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Silicene insertion on silver substrates

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The remarkable properties of two-dimensional systems (graphene, MoS2) have lead to numerous attempts aiming at synthesizing similar systems based on silicon, the key material of microelectronics. Unfortunately, it is impossible to exfoliate bulk silicon because of its diamond-like structure. However, the growth of a silicon layer over a silver substrate seemed a promising track because these two elements are immiscible. Some even announced the realization of transistors. But things are a little bit more complicated. Researchers of the INSP and IMPMC have shown that interaction between Si and Ag is far from negligible and that during the deposition, Si atoms insert in the surface layer of the substrate during the formation of the “silicene” layer.

Silicene is an equivalent of graphene for silicon, which means a layer of silicon atoms organized in a honeycomb lattice. Since ab initio calculations predicted its existence, and electronic properties similar to the ones of graphene, many experimental studies have been performed in order to synthesize this system. Two-dimensional crystalline layers have been obtained, especially on Ag(110) and Ag(111) substrates, but their nature (Si only or Si-Ag alloy) and their structure are still in debate. In a previous work, we demonstrated that an important surface reconstruction of the substrate occurs during the deposition of Si on Ag(110) and Ag(111), leading to the release of Ag atoms. This result questions the idea of a purely silicon layer weakly interacting with the substrate. In order to get a better understanding of the growth mechanism of the Si/Ag(111) system, we used in situ Scanning Tunneling Microscopy (STM) to follow the evolution during Si deposition at various temperatures between 200 K and 500 K.

JPEG Figure 1
(a-d) STM images (43x43 nm2) of Si islands obtained at different temperatures : (a) 300 K, (b) 400 K, (c) 440 K and (d) 480 K. (e) Evolution of island density as a function of temperature.

These observations demonstrated the existence of two different growth modes, depending on the substrate temperature. At 500 K, one first observes the diffusion and anchoring of Si atoms on the step edges, and then the growth of 2D islands (Fig. 1). These islands present the 4x4 and √13x√13-R13.9° crystalline structures usually assigned to silicene. The most striking feature of the growth process at this temperature is the appearance of new Ag terraces (Fig. 2). This phenomenon proves that the formation of the islands go with the release of atoms from the substrate, which means that Si atoms are inserted in the surface layer of the substrate. At 300 K, this insertion of Si atoms still exists but the islands are smaller and less organized. At 200 K, Si insertion is blocked and the observed islands, most likely composed only of Si, are amorphous.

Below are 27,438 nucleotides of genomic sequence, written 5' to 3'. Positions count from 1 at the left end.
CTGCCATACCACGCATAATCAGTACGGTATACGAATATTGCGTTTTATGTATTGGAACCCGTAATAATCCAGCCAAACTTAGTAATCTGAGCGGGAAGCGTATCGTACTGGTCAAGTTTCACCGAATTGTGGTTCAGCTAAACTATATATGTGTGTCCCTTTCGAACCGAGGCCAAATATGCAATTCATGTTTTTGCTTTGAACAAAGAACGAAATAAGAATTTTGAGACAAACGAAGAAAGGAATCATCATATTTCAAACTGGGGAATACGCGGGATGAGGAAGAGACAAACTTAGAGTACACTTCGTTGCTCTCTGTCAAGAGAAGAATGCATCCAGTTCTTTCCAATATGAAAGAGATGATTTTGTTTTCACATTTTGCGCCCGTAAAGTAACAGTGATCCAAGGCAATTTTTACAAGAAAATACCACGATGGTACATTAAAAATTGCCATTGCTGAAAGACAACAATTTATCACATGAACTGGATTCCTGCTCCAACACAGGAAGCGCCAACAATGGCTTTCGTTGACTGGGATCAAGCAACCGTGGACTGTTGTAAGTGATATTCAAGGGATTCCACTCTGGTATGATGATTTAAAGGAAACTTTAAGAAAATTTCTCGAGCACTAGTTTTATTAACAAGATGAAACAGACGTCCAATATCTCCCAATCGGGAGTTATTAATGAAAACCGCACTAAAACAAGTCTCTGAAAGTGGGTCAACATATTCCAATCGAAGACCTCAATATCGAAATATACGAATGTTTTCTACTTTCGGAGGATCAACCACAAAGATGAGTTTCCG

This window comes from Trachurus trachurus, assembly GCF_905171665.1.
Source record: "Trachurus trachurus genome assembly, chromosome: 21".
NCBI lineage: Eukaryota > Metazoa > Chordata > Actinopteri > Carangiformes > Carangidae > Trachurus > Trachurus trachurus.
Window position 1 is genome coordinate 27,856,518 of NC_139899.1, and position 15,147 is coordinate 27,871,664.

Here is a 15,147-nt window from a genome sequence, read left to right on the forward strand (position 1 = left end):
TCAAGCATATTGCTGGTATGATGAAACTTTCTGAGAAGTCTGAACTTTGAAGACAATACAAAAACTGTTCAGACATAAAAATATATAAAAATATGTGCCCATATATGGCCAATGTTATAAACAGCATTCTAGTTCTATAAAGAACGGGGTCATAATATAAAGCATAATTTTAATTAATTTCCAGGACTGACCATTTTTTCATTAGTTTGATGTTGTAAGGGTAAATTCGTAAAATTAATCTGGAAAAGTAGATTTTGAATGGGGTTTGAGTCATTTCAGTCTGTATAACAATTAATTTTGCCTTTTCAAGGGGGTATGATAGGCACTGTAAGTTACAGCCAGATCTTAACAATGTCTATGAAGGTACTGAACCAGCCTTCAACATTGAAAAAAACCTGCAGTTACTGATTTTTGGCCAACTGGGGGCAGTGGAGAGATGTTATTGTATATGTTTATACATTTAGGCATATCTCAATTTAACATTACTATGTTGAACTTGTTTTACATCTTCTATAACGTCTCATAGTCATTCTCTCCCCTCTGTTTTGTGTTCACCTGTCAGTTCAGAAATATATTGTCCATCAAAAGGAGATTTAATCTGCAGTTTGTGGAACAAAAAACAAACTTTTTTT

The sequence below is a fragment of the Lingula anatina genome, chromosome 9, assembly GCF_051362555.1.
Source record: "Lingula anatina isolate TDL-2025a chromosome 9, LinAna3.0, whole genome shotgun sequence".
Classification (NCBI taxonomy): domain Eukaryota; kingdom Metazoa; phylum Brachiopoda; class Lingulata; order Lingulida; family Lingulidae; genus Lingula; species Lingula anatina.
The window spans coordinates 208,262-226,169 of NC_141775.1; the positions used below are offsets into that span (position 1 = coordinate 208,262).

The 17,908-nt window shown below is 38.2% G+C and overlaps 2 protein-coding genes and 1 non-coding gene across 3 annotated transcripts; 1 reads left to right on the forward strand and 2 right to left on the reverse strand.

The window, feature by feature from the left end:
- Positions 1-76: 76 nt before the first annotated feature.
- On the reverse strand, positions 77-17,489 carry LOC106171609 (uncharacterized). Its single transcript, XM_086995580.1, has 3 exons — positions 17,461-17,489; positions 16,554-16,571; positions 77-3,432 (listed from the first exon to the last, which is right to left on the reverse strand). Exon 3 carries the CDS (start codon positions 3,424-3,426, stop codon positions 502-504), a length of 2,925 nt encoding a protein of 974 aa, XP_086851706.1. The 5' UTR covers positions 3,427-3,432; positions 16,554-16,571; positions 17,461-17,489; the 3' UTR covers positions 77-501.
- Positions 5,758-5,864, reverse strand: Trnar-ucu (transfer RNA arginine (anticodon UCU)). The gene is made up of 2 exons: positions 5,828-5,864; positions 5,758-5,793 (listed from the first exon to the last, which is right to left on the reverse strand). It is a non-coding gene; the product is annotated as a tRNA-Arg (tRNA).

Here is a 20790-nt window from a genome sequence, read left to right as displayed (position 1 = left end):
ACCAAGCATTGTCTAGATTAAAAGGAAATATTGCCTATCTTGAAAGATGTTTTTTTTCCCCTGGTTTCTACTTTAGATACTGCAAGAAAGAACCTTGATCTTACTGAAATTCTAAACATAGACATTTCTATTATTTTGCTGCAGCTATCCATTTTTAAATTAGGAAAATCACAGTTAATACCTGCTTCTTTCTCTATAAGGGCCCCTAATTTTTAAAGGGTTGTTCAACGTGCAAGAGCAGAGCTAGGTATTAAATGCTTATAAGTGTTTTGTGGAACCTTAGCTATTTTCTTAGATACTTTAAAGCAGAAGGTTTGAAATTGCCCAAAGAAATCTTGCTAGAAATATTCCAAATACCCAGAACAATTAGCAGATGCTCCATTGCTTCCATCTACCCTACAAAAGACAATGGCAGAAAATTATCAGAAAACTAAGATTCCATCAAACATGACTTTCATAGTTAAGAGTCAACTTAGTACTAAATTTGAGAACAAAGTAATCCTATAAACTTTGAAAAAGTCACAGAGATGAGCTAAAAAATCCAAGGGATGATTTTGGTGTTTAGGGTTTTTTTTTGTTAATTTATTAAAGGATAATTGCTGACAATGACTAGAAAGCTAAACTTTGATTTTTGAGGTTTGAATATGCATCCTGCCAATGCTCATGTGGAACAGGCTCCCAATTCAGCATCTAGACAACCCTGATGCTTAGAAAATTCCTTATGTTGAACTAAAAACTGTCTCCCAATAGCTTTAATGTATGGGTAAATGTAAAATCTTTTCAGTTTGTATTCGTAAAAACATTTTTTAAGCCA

GIF
Watching the film
Figure 2
Sequence of STM images recorded during the growth of a silicene layer on Ag(111) at 450 K.One can see first the nucleation and growth of islands, and then the sudden appearance of new Ag terraces which grow from the step edges and spread between the islands on the lower terrace.

The evolution of the island density as a function of the temperature (Fig 2.e) reveals the competition between two growth modes : at low temperature, island growth results from diffusion of Si atoms above the Ag surface and nucleation of Si dimers, whereas at high temperature, Si atoms insert in the first layer of the substrate before diffusing and participating to island growth. The maximum of island density, observed at room temperature, corresponds to the situation where Si atoms are inserted but immobile after this insertion. This process of Si insertion has been confirmed by DFT calculations showing that it is energetically favorable.

These observations allowed us to determine the growth mechanism of the Si/Ag(111) system. In particular, they have shown the importance of the Si insertion process. The next step will be to determine precisely the atomic structure of this system from X-ray diffraction measurements. It will be important to consider the modification of the substrate induced by the growth mode and the possible participation of Ag atoms to the observed structures in order to analyze correctly the diffraction data. In parallel, we want to study the growth of silicon (silicene ?) layers on other substrates on which the Si-substrate interaction should be weaker.

[1] G. Prévot et al., Applied Physics Letters, 105, 213106 (2014)
R. Bernard et al., Physical Review B, 88, 121411(R) (2013)

Reference
« Growth mecanism of silicene on Ag(111) determined by scanning tunneling microscopy measurements and ab initio calculations »
R. Bernard, Y. Borensztein, H. Cruguel, M. Lazzeri and G. Prévot
Physical review B, 92, 0454415 (2015)

http://dx.doi.org/10.1103/PhysRevB.92.045415

Contact
Romain Bernard